Myanmar dairy production system and feasibility of establishing a genetic evaluation program

Authors

  • Khin Su Hlaing Livestock Breeding and Veterinary Department, Ministry of Agriculture, Livestock and Irrigation, Nay Pyi Taw, Myanmar
  • Skorn Koonawootrittriron Department of Animal Science, Faculty of Agriculture, Kasetsart University, Bangkok 10900, Thailand
  • Thanathip Suwanasopee Department of Animal Science, Faculty of Agriculture, Kasetsart University, Bangkok 10900, Thailand
  • Mauricio A. Elzo Department of Animal Sciences, University of Florida, Gainesville, FL 32611-0910, USA

Keywords:

Breeding, Dairy cattle, Genetic, Production, Tropics

Abstract

This study aimed to characterize the current dairy production system in Myanmar and assess the feasibility of establishing a genetic evaluation program using information collected by dairy producers. Phenotypic and pedigree data from 728 individual animals were provided by eight dairy herds located in the Mandalay Region, the Yangon Region, and the Shan State of Myanmar. Data were assessed for correctness, completeness and genetic links among herds. Means and standard deviations (SD) values were computed for milk yield per day (AD), total lactation yield (TY) and lactation length (LL). Most cows had their sire (63.0%), dam (66.2%) or both parents (57.6%) identified. Cows with records were 12.0% for AD, 47.8% for TY and 13.6% for LL. Cows in the complete dataset produced 10.91 ± 3.23 kg/d for AD, 2,319.10 ± 1,221.93 kg for TY and 273.02 ± 90.71 d for LL. At farm level, mean and SD values ranged from 9.75 ± 5.12 kg/d to 12.75 ± 5.97 kg/d for AD, from 2,165.18 ± 1,556.94 kg to 3,367.85 ± 183.92 kg for TY and from 224.88 ± 155.42 d to 345.50 ± 78.03 d for LL. Although insufficient for a genetic evaluation, the information provided by dairy producers indicated that the basic infrastructure already existed. Thus, to develop a national genetic evaluation program, Myanmar needs to increase the number of participating dairy producers, herds and recorded cows, to improve the completeness and accuracy of individual animal phenotypic and pedigree records and to enhance the genetic connections among herds and contemporary groups through the use of common sires.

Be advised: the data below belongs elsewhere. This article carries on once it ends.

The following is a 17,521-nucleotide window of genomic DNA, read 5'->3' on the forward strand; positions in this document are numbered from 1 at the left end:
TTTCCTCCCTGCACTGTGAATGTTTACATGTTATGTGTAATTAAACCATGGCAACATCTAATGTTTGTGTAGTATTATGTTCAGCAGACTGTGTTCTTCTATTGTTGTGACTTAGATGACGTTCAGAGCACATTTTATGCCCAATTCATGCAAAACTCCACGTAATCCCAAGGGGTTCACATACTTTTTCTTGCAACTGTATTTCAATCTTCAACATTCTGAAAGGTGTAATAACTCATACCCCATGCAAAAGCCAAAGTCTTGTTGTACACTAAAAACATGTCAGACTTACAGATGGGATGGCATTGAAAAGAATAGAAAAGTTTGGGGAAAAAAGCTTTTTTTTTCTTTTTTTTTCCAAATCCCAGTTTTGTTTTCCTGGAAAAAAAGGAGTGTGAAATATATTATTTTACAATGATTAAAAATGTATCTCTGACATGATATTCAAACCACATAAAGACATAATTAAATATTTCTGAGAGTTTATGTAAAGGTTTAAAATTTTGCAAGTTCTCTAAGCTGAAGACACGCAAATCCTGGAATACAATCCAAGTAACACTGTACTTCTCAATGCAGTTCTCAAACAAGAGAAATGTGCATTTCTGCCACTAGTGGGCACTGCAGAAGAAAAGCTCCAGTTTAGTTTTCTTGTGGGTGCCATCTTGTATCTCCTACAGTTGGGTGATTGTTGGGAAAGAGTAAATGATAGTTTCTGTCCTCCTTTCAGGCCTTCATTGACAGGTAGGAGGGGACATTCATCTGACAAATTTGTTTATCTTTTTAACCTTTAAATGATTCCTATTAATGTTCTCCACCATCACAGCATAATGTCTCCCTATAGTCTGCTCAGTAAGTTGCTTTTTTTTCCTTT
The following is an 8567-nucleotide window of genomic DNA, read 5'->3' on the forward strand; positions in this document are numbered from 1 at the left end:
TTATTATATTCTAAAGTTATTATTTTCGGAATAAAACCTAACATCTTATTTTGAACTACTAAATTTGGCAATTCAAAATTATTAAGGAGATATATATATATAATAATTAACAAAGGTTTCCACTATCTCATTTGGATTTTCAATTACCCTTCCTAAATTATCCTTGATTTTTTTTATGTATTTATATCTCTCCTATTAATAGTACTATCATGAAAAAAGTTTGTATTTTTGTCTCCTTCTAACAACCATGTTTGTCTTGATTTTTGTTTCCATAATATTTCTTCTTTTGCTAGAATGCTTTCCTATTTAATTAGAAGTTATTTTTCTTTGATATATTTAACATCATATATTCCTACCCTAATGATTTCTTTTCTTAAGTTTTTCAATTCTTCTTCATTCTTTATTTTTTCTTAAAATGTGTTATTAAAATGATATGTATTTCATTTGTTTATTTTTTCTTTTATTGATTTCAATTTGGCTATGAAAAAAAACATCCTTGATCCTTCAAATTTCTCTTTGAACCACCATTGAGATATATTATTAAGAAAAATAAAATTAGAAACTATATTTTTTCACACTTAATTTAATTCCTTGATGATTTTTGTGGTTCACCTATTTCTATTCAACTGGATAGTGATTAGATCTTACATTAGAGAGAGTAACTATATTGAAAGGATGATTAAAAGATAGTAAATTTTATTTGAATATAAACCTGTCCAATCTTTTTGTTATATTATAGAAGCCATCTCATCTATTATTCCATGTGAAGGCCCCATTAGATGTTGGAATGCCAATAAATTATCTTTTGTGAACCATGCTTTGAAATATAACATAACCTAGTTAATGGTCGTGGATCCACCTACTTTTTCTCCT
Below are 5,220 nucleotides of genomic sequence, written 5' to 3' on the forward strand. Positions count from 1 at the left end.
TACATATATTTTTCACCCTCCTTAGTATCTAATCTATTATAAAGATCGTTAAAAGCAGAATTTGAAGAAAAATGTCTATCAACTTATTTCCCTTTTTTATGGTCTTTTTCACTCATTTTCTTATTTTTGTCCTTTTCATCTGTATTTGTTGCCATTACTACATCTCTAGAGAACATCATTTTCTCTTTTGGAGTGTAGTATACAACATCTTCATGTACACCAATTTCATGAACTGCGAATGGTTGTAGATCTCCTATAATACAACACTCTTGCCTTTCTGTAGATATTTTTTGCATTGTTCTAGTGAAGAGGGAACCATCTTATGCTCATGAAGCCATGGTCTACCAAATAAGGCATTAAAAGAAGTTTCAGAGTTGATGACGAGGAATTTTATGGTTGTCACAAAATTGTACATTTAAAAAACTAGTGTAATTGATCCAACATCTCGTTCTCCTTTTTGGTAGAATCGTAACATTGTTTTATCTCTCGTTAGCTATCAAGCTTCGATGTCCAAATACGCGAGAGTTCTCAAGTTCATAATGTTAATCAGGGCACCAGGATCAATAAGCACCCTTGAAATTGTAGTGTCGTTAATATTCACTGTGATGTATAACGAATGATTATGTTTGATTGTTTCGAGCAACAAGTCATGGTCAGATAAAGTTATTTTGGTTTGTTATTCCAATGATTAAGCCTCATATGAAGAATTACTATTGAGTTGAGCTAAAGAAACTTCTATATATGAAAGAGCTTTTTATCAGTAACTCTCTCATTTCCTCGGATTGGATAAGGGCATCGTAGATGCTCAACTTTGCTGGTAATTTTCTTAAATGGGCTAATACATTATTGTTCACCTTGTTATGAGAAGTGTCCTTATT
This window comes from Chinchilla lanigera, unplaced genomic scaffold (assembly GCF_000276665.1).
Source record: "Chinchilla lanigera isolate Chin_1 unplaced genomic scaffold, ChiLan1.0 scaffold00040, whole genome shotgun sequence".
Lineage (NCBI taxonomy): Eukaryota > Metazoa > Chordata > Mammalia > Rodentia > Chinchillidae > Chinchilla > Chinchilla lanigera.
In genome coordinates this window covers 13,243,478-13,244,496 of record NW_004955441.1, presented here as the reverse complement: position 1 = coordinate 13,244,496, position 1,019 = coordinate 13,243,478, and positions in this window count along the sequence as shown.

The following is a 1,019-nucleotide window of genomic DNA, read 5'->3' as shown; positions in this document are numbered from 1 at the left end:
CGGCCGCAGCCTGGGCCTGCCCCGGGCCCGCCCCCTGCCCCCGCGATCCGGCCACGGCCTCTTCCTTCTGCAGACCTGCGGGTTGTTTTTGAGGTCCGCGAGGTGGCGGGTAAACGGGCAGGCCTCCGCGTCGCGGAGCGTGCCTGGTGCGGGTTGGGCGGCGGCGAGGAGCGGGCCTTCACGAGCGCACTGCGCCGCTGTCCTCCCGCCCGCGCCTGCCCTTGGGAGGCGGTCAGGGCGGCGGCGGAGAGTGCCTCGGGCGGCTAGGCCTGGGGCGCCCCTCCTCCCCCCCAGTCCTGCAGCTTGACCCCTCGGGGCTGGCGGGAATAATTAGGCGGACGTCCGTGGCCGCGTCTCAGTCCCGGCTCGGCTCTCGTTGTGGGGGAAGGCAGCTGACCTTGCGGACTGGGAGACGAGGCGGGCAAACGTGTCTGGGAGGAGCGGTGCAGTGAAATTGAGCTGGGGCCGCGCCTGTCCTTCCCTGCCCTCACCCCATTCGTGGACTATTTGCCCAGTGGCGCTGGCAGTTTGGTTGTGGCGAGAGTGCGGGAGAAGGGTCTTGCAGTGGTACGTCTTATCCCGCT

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Published

2021-01-31

Issue

Section

Research Article